Monday, August 24, 2009

Perfect 10: Better Questions Yield a Better Resume

To get resume writing help, you could hire a professional resume writer, or you could get free resume help by asking yourself these 40 probing questions.

Perfect 10: Better Questions Yield a Better Resume
by Bridget (Weide) Brooks, editor of Resume Writers’ Digest, and “Write Great Resumes Faster”

A great resume can be the difference between getting called in for an interview, and hearing nothing at all from a prospective employer. But coming up with information to include in your resume — especially attention-getting accomplishments — can be difficult. These questions, compiled from professional resume writers, can be a great starting point to help write a good resume.

Questions to Assess Your Job Target/Desired Job
These are questions to clarify your job objective:
  • What specific job titles are you targeting? (Please be specific regarding level, functional role, industry, and any environmental factors that are important to you.)
  • How realistic is that goal, do you think?
  • Can you identify 1-3 job postings for the type of position you're interested in?
  • If you had all the money you needed and you didn't need to work, what would you do?
  • In your performance reviews, in what areas did you receive the highest scores or the most positive feedback?
  • What do you want to be "when you grow up"?
  • If the "ideal" position were to become available, how would you describe it?
  • What type of job are you looking for - and with what type of employer?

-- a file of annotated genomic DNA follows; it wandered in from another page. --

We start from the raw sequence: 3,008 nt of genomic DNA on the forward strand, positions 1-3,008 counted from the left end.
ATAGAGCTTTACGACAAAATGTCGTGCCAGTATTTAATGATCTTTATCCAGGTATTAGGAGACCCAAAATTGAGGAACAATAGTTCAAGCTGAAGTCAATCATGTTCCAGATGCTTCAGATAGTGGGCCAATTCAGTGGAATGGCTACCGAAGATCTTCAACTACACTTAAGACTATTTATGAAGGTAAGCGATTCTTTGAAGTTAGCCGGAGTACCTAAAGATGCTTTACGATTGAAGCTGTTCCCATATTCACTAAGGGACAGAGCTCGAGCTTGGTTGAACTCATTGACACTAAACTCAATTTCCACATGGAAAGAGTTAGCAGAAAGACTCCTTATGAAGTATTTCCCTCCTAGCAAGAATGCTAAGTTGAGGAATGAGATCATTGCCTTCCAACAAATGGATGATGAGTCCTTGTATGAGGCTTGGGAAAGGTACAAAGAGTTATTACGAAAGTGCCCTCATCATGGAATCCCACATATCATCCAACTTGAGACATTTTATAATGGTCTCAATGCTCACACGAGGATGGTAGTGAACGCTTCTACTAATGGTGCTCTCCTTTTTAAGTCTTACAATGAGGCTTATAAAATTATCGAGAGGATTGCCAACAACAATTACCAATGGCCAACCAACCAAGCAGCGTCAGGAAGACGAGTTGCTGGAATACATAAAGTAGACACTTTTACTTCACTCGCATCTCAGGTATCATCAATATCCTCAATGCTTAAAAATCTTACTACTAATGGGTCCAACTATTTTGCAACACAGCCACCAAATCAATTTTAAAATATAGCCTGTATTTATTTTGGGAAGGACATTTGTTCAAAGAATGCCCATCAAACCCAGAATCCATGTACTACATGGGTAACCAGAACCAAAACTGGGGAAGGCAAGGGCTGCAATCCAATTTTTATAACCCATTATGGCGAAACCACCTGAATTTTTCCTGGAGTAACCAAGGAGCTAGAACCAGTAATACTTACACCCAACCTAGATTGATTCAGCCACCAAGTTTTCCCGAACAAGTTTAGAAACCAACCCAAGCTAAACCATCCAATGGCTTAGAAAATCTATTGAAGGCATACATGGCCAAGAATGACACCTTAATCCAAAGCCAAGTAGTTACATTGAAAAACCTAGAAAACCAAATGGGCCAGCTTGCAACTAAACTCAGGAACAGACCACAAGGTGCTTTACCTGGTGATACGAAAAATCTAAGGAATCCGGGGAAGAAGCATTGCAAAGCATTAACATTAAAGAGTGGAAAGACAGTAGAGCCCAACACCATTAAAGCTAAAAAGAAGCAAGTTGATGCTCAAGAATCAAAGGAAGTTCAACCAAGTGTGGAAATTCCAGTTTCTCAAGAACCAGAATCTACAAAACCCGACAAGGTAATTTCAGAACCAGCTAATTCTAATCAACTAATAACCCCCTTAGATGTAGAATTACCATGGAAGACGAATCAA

• If you could customize your career and create your own job, what skills would you use and how would you apply them?
  • If you want to make a transition (new industry or job function), how can you make that shift?
Questions to Capture the Essence of Your Current Job
If your current job is relevant to your target position, spend some time identifying the key areas of expertise in the job you have now:
  • When a stranger asks you, "So, what do you do?" what is your answer? If an interviewer asks you the same thing, how would your answer be different?
  • What is the most important part of your current job?
  • Can you tell me about a typical day in your own words; what is predictable, what is difficult?
  • What was the company's purpose in hiring you: What were you brought in to do? (And were you hired, recruited, or promoted into this position?)
  • Can you name three critical functions of your job that would impact the company/department if you were not at work one day?
  • What do you enjoy most about your current position? The least?
  • What percentage of time do you spend on the "A," "B," and "C" aspects of your job?
  • How does your current job fit within the context of the organization? Who do you work with? What other areas do you support? What interactions do you have with customers?
  • What are you accountable for?
  • At the end of the day, what makes you feel good about what you've done?
Questions to Elicit Information About Your Accomplishments